EV Charging Prices Are Going to Go Way Up
It’s standard economics — a product’s price usually rises to the level of its closest rival
In his confirmation hearing yesterday, Pete Buttigieg, the nominee to be transportation secretary, reiterated a promise that President Joe Biden made again and again on the campaign trail: The administration will seek funding to build a half-million electric vehicle (EV) chargers by 2030.
But if forecasts for EV demand are borne out, the U.S. will need a lot more charging points. In a report earlier this month, McKinsey puts the required number at five to nine million by 2025 and double or triple those figures by 2030. To get there, private industry is probably going to have to build most of them, and to justify the capital expense, it is going to have to see a reasonably steep upside.
If you go by economic history, here is one probable scenario: In the middle-late part of the decade, as EVs are selling at much a higher clip because they have become much cheaper, fast-charging stations will begin to price their power at the equivalent of gasoline. That is, it will cost you roughly the same whether you are “filling up” your EV or your gasoline-driven vehicle. To put hard numbers to this thesis, if you have a 20-gallon tank, you are currently paying an average of $50 for a fill-up compared with about $10 to charge an EV.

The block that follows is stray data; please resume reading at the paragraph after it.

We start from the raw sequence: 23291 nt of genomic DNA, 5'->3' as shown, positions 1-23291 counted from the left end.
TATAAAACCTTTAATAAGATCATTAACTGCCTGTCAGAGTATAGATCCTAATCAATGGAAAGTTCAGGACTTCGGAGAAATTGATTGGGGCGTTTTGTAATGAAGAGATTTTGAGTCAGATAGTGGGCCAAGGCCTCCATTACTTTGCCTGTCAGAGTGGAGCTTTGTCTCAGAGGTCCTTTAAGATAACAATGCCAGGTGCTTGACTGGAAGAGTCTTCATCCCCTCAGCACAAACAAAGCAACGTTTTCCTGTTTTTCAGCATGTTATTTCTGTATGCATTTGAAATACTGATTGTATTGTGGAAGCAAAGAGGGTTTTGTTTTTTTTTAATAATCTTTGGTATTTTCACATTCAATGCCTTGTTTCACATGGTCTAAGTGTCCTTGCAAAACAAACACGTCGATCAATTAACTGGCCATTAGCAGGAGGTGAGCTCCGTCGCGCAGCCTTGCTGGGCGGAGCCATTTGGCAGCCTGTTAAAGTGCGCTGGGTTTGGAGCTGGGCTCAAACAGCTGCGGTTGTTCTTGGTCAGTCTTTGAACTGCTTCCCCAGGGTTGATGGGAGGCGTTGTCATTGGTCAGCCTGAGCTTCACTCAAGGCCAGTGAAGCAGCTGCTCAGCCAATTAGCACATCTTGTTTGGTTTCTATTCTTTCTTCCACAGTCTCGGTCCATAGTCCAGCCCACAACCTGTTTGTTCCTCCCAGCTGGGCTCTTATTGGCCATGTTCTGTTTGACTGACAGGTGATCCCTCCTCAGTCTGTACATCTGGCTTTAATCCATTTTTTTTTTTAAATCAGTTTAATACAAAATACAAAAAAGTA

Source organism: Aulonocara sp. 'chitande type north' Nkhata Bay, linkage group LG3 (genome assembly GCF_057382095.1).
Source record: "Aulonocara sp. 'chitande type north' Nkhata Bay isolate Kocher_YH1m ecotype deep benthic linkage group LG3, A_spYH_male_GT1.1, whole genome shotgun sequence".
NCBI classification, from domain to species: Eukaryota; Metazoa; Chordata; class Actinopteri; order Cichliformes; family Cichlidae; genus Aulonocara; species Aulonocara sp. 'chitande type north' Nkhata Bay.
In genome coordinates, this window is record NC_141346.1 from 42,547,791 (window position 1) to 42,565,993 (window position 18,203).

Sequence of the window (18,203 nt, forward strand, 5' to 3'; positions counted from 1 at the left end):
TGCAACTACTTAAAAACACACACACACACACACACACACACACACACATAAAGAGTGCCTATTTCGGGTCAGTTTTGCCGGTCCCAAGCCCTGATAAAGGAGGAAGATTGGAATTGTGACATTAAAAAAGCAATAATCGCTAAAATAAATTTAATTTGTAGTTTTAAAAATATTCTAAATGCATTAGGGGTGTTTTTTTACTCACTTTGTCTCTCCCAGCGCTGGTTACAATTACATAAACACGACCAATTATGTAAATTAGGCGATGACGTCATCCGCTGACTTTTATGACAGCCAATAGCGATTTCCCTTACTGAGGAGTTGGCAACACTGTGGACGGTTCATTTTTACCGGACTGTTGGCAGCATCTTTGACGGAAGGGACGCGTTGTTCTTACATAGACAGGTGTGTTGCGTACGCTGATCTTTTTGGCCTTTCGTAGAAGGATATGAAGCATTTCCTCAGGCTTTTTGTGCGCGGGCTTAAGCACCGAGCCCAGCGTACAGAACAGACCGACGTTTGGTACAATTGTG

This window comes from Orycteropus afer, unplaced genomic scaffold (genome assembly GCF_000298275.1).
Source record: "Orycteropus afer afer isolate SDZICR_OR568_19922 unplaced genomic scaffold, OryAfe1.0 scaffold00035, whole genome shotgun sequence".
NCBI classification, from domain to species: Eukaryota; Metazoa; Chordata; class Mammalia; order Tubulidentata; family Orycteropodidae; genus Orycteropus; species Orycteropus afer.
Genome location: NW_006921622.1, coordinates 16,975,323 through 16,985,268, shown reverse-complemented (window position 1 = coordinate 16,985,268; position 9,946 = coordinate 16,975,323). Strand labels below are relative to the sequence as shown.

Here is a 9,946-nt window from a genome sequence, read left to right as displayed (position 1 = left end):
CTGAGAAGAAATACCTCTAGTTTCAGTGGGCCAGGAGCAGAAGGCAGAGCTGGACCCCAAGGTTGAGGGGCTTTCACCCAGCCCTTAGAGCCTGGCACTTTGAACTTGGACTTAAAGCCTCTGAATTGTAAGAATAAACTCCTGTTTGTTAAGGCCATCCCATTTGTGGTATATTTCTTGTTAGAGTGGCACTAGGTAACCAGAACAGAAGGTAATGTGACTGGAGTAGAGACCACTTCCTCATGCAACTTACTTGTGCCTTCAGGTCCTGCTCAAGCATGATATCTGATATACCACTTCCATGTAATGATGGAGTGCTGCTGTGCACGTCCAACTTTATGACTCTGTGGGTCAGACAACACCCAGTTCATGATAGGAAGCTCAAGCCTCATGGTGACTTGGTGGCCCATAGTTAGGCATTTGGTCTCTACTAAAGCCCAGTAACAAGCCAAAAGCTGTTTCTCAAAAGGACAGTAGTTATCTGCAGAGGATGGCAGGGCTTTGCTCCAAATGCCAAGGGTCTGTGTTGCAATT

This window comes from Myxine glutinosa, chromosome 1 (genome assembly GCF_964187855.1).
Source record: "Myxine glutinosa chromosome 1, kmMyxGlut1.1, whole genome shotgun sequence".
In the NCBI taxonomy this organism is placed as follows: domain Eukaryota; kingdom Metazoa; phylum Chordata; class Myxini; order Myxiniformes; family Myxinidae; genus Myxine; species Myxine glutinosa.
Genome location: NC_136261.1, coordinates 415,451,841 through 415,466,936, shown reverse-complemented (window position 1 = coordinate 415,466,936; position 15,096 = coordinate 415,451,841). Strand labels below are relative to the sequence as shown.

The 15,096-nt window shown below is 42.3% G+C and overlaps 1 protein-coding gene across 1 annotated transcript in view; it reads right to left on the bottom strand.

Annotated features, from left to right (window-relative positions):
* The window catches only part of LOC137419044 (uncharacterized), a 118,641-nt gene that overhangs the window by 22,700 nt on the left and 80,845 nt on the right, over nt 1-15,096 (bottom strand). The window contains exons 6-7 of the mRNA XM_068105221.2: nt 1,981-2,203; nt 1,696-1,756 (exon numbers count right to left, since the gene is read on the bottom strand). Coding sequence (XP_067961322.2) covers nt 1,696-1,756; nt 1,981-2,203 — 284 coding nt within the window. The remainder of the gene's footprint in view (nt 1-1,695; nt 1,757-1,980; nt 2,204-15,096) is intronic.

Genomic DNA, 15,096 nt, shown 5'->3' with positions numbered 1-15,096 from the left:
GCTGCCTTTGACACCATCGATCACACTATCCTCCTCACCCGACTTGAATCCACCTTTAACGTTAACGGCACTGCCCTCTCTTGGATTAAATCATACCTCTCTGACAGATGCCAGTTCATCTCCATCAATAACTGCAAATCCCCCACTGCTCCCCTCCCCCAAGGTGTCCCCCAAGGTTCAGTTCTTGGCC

To understand why the price of EV charging may very well rise to somewhere near $50, consider the meatless burger — the Impossible Burger to be precise. At Burger King in Adelphi, Maryland, the Impossible Whopper is $8.99. That’s a dollar more than the regular Whopper. At Red Robin in Northridge, California, the Impossible Cheeseburger is $14.89, about $2 more than the regular Master Cheese Burger. Is it mere coincidence that the prices are so close?
Not at all. This is economics: The price of a new product will generally rise right around that of its nearest competition.
Here is another example, from when I was based in the former Soviet Union: One of the biggest U.S. policy ventures of the 1990s was to undermine Russia’s influence in the southern half of the former Soviet Union, the eight countries known colloquially as the “Stans.” The focus of this battle…